But these are comparisons Sportsbet rejects emphatically.
“Any suggestion that the NT is a tax haven is completely false and ill-informed,” a spokesman for the operator said. “[Taxes for companies such as Tabcorp] are paid in return for operating retail monopolies … No such monopoly is available online.”
The NT’s director-general of licensing, Cindy Bravos, said the territory’s tax rates recognise that sports bookmaking is a “high-turnover, big-risk business with narrow operating margins”.
“Accordingly, the NT government has set realistic tax rates to enable the bookmakers to offer fair prices to punters whilst encouraging and keeping businesses in the territory.”
And gaming minister Peter Styles denies accusations the territory is a soft touch when it comes to regulation.
“[We offer] quicker response to operational issues,” he said in April, after legislation to attract betting exchanges such as BetFair to the Top End was introduced to the NT parliament.
“This does not mean the Northern territory is a pushover when it comes to approval process, but our smaller size allows us to move with greater speed.”
Sportsbet also stands behind the territory’s regulations, saying it “is at the forefront of harm minimisation and responsible gambling measures” with the country’s “highest standards of probity, responsible gambling, advertising and consumer protection”.
The territory is still considered the wild west by its detractors, however, even after the introduction of a stricter code of conduct for online wagering operators this year.
Punters have told of credit being offered without the most basic risk assessments being made. Betting houses have bought or swapped lists of clients who’ve walked away, with the intention of luring them back into the game.
Then there are the inducements. One high-spending problem gambler said he was given free tickets to a corporate suite at a major racing event in Sydney, where he was wined and dined by the operator he punted with. “It was as if
I was a business client.”
While the federal government does have the power to regulate online gambling, it has so far appeared reluctant to assert itself too strongly in the area. Its key piece of legislation, 2001’s Interactive Gambling Act, is widely considered to be out of date. Yet Canberra’s interest was piqued after Norfolk Island – another Australian territory offering cheap licences – cosied up with Citibet, the world’s biggest illegal bookmaker.
Norfolk Island has an even more attractive tax set-up than the NT, charging operators a maximum of $300,000. While that has drawn criticism from the likes of SACOSS, it was the island’s dealings with Citibet that earned the ire of the racing industry.
“It is beyond belief that an island 1400 kilometres off the coast of Australia … can make decisions that affect a multimillion-dollar business with 200,000 employees,” Racing Australia chief Peter McGauran told The Australian in April.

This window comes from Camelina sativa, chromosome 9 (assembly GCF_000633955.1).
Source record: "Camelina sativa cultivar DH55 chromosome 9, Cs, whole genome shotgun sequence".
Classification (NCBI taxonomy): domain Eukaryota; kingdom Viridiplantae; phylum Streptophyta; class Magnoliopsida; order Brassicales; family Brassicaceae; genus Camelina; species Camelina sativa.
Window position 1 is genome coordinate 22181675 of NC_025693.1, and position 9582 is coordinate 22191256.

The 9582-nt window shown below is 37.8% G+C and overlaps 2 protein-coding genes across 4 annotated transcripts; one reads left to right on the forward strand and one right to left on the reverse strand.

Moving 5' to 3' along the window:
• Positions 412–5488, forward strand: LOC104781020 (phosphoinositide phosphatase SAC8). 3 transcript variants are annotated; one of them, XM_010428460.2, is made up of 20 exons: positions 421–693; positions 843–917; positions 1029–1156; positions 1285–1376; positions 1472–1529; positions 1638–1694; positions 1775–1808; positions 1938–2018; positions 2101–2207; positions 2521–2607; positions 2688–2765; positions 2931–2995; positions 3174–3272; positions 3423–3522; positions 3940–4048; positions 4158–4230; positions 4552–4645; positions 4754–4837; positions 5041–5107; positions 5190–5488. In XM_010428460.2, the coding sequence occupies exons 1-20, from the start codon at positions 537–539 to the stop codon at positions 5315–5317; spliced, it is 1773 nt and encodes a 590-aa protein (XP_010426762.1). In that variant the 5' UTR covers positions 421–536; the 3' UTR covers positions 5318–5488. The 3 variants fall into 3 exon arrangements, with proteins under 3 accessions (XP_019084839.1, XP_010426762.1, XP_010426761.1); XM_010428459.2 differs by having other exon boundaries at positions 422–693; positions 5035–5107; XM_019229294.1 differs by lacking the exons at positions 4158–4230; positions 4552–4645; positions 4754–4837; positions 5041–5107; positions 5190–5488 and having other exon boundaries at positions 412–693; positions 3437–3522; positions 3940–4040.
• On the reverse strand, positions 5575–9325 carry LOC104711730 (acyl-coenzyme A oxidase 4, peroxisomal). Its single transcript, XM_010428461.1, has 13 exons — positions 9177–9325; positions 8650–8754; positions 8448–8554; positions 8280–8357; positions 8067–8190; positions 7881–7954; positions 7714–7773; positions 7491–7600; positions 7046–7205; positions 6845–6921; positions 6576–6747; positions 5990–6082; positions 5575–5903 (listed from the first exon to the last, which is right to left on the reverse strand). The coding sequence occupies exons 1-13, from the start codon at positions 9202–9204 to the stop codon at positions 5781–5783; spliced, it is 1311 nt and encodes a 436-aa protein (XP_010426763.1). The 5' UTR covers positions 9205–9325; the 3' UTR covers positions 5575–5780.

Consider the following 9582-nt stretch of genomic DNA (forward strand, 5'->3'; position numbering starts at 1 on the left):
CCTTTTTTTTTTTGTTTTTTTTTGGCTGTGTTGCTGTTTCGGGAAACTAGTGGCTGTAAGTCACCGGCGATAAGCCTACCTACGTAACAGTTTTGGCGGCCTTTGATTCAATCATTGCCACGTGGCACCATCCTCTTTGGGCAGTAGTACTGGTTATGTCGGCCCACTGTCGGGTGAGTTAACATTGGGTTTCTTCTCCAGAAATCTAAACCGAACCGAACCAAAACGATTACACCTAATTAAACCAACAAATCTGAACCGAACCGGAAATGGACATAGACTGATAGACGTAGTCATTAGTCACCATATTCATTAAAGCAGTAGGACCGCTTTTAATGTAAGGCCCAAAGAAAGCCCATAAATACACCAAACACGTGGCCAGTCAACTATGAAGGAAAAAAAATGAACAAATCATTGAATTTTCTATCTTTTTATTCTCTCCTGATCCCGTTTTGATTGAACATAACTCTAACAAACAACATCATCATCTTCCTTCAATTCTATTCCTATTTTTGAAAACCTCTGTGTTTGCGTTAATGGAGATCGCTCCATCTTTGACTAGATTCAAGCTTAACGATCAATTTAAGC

“Norfolk Island has done something that no one else in the world has done, and that is effectively license the world’s biggest illegal bookmaker.”
It must now get Australia’s approval before giving out any more licenses.
With Nick Xenophon’s growing influence, this new parliament may be forced to tackle online sports betting head-on. The South Australian senator has already renewed his call for a ban on gambling advertising.
He’s previously labelled the territory’s tax regime “an absolute gift” to bookmakers who “must be laughing all the way to their offshore bank accounts”, and has called for tighter regulations, such as a ban on credit for punters, saying online sports betting has “turbocharged the risks of problem gambling”.
Without movement in Canberra, however, the issue is unlikely to cause a ripple in the lead-up to next month’s territory election. The longest-serving independent in the NT parliament, Gerry Wood, told The Saturday Paper he’s more concerned about the grip of the pokies industry on the territory government.
The amount spent on pokies around the country does dwarf that spent on sports betting, and by a considerable margin. Despite its high profile, just 2.3 per cent of Australia’s gambling spending goes towards sports betting, the Australian Wagering Council says. More than half goes into the pokies.
But what Livingstone fears is that this will change as a younger generation – who wouldn’t be seen dead at a pokies venue, but for whom sports betting has been normalised – gets older.
“Once they’ve got their hooks into you, they will not let go,” he says. And unlike on the pokies, you can lose the home in one foul punt.
This article was first published in the print edition of The Saturday Paper on Jul 23, 2016 as "High stakes".